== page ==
Crises are gender blind but not gender neutral. Time and again, we have seen new examples of women being left behind by the world’s response to new challenges. The Covid-19 pandemic is no different.
Covid-19 is affecting women’s livelihoods more drastically than men’s. Globally, women have lost jobs at almost twice the rate as men–making up 54% of overall job losses, despite accounting for 39% of global employment. With schools closed and many people working from home, pandemic lockdowns have significantly increased the burden of unpaid care. According to the Beijing +25 – Accelerating Progress For Women and Girls report, men account for nearly double the share of women (figure 5 for selected countries) of total paid work. Of unpaid work, women’s share is nearly triple that of men.
Nevertheless, women are at the forefront of the global pandemic response. The mother who keeps her family intact. The health worker going door-to-door in rural communities. Women are once again proving to be the key cogs that keep the machinery of our societies, nations, and economies running.
Yet, the global response remains largely oblivious to the systemic barriers facing women across the globe. Regardless of where you are in the world, women earn less, save less, have limited access to social protection and are more likely to be employed in the informal sector. Their capacity to cope with the economic shock, due to fewer resources at their disposal, and limited influence over the decision‐making processes is therefore significantly less than that of men.
What’s at stake in Asia?
According to the Global Gender Gap Report 2020, none of us–or our children–will see gender parity being achieved in our lifetimes, at least not for another 99.5 years. In Asia, many countries are actually regressing on gender equality.
This sobering picture reflects the scale of the challenge we face.
Gender equality is not only a moral and social imperative but an economic one. Studies show that increasing women’s economic participation speeds up development, helps overcome poverty and improves children’s nutrition, health and education outcomes. Advancing gender parity is also a key contributor to strengthening national, regional and global economies. Asia Pacific countries could add US$4.5 trillion to their collective GDP annually, according to McKinsey.
Today, the discourse has moved towards facilitating economic recovery and regrettably, there is no evidence that it includes women and their concerns.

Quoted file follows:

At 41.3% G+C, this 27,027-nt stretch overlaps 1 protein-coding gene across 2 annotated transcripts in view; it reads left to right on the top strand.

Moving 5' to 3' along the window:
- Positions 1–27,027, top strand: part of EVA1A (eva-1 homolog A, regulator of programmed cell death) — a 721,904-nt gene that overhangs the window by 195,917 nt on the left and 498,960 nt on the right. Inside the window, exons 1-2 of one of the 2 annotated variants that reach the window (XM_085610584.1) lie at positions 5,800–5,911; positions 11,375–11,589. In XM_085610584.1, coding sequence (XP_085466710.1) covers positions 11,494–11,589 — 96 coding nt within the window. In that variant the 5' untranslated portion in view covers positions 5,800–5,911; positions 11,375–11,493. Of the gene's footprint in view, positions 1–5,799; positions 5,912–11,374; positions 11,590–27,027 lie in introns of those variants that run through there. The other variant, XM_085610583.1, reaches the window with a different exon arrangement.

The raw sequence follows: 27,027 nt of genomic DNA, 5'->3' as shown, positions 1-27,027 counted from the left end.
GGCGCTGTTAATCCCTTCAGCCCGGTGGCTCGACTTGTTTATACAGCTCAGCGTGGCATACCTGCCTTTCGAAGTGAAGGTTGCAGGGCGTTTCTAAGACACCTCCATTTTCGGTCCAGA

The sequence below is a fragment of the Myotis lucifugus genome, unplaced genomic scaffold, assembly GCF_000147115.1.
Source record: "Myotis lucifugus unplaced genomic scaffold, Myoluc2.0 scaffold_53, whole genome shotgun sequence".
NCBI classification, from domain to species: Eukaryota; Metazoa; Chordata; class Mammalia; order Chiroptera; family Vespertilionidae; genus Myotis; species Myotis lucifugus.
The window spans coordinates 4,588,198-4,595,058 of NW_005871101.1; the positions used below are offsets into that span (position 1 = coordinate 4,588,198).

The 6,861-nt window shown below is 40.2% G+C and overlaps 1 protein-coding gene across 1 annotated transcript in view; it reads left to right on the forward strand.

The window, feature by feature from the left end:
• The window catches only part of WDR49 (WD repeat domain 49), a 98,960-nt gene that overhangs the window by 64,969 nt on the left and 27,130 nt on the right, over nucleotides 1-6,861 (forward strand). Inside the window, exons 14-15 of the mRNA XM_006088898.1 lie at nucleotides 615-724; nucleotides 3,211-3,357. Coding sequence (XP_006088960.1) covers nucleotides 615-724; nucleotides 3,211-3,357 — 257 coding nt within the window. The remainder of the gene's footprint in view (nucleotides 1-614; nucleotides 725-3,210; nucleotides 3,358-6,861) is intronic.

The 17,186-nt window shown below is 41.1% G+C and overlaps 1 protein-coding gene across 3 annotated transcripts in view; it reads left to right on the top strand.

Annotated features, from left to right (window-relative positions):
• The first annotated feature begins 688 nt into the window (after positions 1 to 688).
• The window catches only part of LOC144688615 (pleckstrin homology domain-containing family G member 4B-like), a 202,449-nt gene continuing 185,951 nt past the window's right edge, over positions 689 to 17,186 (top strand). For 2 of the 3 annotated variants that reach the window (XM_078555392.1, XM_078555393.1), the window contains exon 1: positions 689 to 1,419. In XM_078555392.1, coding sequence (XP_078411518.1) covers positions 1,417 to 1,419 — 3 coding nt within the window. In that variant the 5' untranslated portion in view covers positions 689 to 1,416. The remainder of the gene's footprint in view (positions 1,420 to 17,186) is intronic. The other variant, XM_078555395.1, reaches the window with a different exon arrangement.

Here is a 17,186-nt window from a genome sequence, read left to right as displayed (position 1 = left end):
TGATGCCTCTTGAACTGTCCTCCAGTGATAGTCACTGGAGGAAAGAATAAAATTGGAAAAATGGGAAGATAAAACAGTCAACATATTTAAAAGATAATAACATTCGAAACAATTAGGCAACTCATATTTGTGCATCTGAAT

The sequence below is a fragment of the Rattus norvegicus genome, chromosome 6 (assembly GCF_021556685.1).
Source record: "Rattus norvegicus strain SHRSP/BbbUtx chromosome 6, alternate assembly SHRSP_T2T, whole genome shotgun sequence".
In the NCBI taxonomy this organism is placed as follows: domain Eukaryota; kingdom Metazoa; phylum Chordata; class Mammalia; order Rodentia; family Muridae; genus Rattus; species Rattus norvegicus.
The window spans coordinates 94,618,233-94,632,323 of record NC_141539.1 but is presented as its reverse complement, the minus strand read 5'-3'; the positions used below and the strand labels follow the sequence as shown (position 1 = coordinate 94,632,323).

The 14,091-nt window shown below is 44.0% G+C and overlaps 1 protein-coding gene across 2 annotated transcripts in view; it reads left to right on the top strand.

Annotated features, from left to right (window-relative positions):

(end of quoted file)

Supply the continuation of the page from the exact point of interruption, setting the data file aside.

Women at the center of recovery
Putting women at the center of our post-pandemic recovery is not only the right thing to do, but the smart thing to do. To emerge stronger and more resilient from the current pandemic, we must bring gender considerations from the margins into the mainstream.
First, sectors where women are overrepresented and under-paid must receive special attention. This includes the informal sector, as well as services and labor-intensive manufacturing and small- and micro-businesses. In most countries, support measures ambitiously rolled out by the government in response to the Covid-19 economic shock are gender blind.
No longer can we afford to neglect these sectors when it comes to supportive policies. The Self Employed Women’s Association (SEWA), a “movement” of self-employed women in rural and urban India and the largest trade union in the world, urged the government of India to help 1.7 million women workers in the informal sector during the Covid-19 crisis. The long-term response is meaningful, productive work which will help them overcome hunger and the fear of the disease.
Second, we must equip women entrepreneurs with the resources to be a catalyst for the uplift of their communities. Organizations like Global Alliance for Mass Entrepreneurship (GAME) and Impact Investment Exchange (IIX) let women entrepreneurs know that they are not alone and that their dreams are realizable.
GAME created a Futurepreneur Grand Challenge contest to catalyze women entrepreneurs in the Indian city of Bangalore, and provided cash at a critical moment to the winners: the owner of a bookstore and café, a catering company, and a bakery, among others. More recently, GAME launched a mentoring program for women entrepreneurs in recognition that providing mentors and peer groups can help women scale up their business and become a collaborative agent of change.
Singapore-based capital firm IIX listed the second bond of the Women’s Livelihood Bond (WLB) Series on the Singapore Stock Exchange earlier this year with support from The Rockefeller Foundation, UNCDF and Standard Chartered Bank. Unlocking over US$150 million for over two million women across Southeast Asia, the WLB Series provides up-front income to generate assets and skills to transition from subsistence to sustainable livelihoods.
Third, we must elevate women to leadership positions in order to drive change at a societal scale. This year, countries with women heads of state had six times fewer confirmed deaths from the pandemic than countries led by men. Women representation in political leadership can create conditions for a level playing field, especially in times when women’s needs can be easily overlooked. Currently, only 20% of parliamentarians in Asia Pacific are women. It is crucial that women representatives are included and consulted to advocate for policies with a gender lens to create favorable conditions such as social safety nets for women workers.
Covid-19 wrested control of our global narrative this year. It is a time for bold prioritization. But we can take back the pen and rewrite the world’s future by moving to establish greater gender balance and put women at the forefront of recovery. If we do this, we will be supporting not only women themselves, but job creation, community rebirth, and national economies as a whole.
By: Deepali Khanna
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